It's been that way lately, while the beginning of the year was all Tony Plagman and his pack of offensive acolytes, the lineup has been surpassed by the pitching rotation as the team's most trustworthy force – especially, and surprisingly, after the departure of up-and-coming Jay Voss.
And while the five-game span yielded an unremarkable 2-3 record, mainly because of offensive paucity, Lakeland's pitching was very hard to hit and, on Wednesday, one hit away from unhittable.
Nearly a no-no
Each of Lakeland's last five starts saw the pitcher take the mound and pitch with quality – that is, each pitched, by statistical definition, a Quality Start (at least six innings pitched, no more than three earned runs allowed):
6/3 Drew Smyly: 6 IP, 2 ER
6/4 Trevor Feeney: 8 IP, 2 ER
6/5 Cole Nelson: 6 IP, 3 ER
6/6 Jared Wesson: 6 IP, 3 ER
6/8 Drew Smyly: 7 IP 0 ER
And, while the Quality Start statistic is constantly under scrutiny, there is no denying the effective of Smyly's late-week QS.
With his seven shutout innings, Smyly threw the first seven innings of the team's most accomplished win of the season. Versus Daytona (highest team batting average and most runs scored in the FSL North) Smyly did not allow a hit and set up Tyler Stohr for a committee no-hitter against the league's best offense. He also struck out seven.
Unfortunately, though, Stohr, who allowed three earned runs in one inning a few days ago, was unable to finish the no-no, allowing a hit to Jake Optiz with two outs in the eight. (Which outing stings worse?)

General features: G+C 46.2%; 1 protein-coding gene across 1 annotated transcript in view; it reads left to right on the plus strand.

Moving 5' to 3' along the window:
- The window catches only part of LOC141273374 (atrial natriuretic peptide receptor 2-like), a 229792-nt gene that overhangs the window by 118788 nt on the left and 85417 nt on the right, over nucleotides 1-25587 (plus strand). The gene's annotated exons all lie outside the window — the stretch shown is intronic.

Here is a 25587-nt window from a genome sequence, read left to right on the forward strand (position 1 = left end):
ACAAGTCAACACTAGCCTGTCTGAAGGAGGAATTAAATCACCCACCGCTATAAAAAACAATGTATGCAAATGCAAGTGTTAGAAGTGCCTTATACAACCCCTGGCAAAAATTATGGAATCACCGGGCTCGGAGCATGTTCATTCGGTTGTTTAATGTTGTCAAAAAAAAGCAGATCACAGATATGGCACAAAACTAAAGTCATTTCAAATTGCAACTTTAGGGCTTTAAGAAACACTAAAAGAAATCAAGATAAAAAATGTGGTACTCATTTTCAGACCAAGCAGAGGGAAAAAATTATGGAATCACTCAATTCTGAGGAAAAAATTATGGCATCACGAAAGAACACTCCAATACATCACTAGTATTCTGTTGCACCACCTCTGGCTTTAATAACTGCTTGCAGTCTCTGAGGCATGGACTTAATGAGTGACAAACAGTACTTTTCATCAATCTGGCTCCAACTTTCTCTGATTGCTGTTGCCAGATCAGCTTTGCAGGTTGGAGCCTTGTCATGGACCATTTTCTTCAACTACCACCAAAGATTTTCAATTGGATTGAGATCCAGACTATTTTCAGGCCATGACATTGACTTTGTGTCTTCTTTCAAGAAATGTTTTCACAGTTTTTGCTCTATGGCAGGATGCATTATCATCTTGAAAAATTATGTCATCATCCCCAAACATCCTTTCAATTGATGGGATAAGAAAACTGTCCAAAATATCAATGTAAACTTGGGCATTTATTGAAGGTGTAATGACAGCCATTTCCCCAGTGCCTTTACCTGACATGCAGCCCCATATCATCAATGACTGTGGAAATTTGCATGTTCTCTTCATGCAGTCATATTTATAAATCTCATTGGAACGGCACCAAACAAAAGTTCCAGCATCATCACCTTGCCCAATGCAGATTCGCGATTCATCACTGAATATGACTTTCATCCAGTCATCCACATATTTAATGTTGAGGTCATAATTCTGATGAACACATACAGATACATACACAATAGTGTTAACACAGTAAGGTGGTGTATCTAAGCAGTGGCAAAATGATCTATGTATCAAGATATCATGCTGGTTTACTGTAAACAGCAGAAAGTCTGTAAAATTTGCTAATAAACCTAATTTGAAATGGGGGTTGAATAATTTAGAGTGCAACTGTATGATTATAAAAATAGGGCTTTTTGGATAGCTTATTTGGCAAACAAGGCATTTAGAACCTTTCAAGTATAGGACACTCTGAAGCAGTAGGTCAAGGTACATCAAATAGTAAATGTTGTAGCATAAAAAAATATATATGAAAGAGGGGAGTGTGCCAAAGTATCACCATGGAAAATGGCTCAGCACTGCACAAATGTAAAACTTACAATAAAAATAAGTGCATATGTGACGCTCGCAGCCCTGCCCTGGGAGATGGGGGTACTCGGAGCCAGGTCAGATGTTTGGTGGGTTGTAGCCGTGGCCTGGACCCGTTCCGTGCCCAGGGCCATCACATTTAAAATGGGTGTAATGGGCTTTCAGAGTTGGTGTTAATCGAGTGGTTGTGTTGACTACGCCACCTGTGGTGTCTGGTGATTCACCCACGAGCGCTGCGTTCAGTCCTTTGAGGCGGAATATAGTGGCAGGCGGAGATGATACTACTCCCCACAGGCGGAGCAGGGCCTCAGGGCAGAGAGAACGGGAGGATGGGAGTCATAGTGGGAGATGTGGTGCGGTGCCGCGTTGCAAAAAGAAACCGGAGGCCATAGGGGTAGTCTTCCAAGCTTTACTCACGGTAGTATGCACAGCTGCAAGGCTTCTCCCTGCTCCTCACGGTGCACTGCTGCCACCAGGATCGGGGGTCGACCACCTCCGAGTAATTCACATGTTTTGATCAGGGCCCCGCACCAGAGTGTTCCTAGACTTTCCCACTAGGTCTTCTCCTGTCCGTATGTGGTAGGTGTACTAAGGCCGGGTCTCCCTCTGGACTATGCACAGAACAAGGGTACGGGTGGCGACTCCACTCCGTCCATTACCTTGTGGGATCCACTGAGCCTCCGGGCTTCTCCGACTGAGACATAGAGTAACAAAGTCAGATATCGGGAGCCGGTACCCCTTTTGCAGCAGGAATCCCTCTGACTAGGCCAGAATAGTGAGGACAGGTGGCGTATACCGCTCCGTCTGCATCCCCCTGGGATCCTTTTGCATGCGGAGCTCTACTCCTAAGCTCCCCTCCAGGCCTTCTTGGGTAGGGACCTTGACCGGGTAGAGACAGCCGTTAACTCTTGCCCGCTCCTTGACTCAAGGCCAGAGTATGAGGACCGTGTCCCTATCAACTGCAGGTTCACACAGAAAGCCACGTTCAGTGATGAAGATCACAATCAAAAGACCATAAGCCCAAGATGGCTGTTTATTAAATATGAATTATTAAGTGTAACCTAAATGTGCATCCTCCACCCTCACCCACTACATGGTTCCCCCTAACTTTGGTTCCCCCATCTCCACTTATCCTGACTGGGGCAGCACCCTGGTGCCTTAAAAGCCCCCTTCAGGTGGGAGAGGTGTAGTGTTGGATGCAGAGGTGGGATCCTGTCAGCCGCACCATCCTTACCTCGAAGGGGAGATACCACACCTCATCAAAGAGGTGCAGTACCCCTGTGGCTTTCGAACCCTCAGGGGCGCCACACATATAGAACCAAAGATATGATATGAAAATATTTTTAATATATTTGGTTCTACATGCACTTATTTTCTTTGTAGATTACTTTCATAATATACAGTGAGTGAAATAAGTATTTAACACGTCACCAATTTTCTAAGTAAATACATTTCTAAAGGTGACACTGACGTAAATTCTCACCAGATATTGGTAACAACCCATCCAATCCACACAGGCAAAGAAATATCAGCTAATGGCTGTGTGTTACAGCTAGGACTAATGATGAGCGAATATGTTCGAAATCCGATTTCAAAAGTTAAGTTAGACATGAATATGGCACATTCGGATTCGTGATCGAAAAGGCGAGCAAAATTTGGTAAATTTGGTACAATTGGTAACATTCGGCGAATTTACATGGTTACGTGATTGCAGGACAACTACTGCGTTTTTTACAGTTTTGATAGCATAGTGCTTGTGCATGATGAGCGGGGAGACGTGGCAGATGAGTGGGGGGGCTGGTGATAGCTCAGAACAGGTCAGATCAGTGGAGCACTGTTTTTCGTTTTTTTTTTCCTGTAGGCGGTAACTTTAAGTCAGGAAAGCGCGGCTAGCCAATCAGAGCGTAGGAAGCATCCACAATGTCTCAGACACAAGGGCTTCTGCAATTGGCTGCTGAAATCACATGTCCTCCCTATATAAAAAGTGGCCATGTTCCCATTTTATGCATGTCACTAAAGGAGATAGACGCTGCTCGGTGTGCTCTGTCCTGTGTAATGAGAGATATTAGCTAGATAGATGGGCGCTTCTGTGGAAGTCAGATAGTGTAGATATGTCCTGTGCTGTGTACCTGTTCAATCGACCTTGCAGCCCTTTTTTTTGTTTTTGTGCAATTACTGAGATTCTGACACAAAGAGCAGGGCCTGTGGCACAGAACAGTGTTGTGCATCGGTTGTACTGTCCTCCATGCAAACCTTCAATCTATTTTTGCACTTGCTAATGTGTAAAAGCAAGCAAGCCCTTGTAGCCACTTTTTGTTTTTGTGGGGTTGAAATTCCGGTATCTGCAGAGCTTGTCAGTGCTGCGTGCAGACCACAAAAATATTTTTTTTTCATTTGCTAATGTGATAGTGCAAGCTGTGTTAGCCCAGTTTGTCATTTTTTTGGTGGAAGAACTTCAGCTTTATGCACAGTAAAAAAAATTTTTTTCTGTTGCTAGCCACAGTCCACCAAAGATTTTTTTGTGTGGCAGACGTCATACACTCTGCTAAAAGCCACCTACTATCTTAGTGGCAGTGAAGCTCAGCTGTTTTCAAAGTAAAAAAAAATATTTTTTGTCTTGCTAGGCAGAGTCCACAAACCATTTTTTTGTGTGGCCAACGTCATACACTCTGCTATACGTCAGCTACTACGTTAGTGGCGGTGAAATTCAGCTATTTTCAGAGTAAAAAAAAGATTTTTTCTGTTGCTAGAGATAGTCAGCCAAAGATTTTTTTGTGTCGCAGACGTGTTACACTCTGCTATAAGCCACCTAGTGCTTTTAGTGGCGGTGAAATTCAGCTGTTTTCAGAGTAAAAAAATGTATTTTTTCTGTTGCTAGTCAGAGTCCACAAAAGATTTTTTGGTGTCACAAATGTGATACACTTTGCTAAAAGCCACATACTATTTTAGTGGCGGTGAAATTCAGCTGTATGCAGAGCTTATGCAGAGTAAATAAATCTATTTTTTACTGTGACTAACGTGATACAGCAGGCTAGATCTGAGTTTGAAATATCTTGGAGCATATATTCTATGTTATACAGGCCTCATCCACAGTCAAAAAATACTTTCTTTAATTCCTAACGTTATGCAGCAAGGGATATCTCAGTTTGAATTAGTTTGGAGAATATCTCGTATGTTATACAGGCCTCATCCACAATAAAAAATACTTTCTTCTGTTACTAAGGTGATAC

The game, in its entirety, though, was Lakeland's most solid and impressive win of the year.
The pitching allowed no hits and struck out eight, the defense did not commit an error, the offense scored four runs and ten hits, and Eduardo Nunez even swiped a base.
It is the type of game that holds a team on its shoulders as it cruises into the fresh second half.
Unfortunately it required a one-hitter to get a win
Lakeland's other four starts, from Smyly, Wesson, Nelson, and Feeney, as said above, were more than enough to merit a quality win but, because of an offensive outage, mostly resulted in pretty disappointing losses.
In five games Lakeland scored sixteen runs, but eight of those came in Friday's game, meaning in the other four games they only scored eight – two per game.
At points it was, simply, ineffective hitting, but at other times, it was the lack of clutch hitting.
In one game, while Tampa scored three on just six hits, Lakeland almost double their hit total with ten, but was only able to score one.
It could also be the utter (complete) lack of power.
Lakeland did not hit a home run all week. In fact, they have only 29 yardmonsters on the year, the fourth lowest team-home run total in the FSL and, supporting their lack of being clutch, have only three more runs than Fort Myers, who have the league-low 19 homers.
The only hitters to continue slight production are Tony Plagman (what else is new?) and Jordan Lennerton (what else is new?), but what else is new?
Lennerton, who was promoted to the clean-up spot in the lineup, switching with Wade Gaynor, went 7-for-14 with 2 RBI while Plagman went 6-for-16.
Plagman, who only drove in one run this week, has dropped to sixth on the FSL leaderboard with 42.
The week ahead is the last week before the FSL all-star game in Clearwater.
To end the first half Lakeland has two more games vs. Daytona, followed by three vs. Brevard County, and then three vs. Tampa.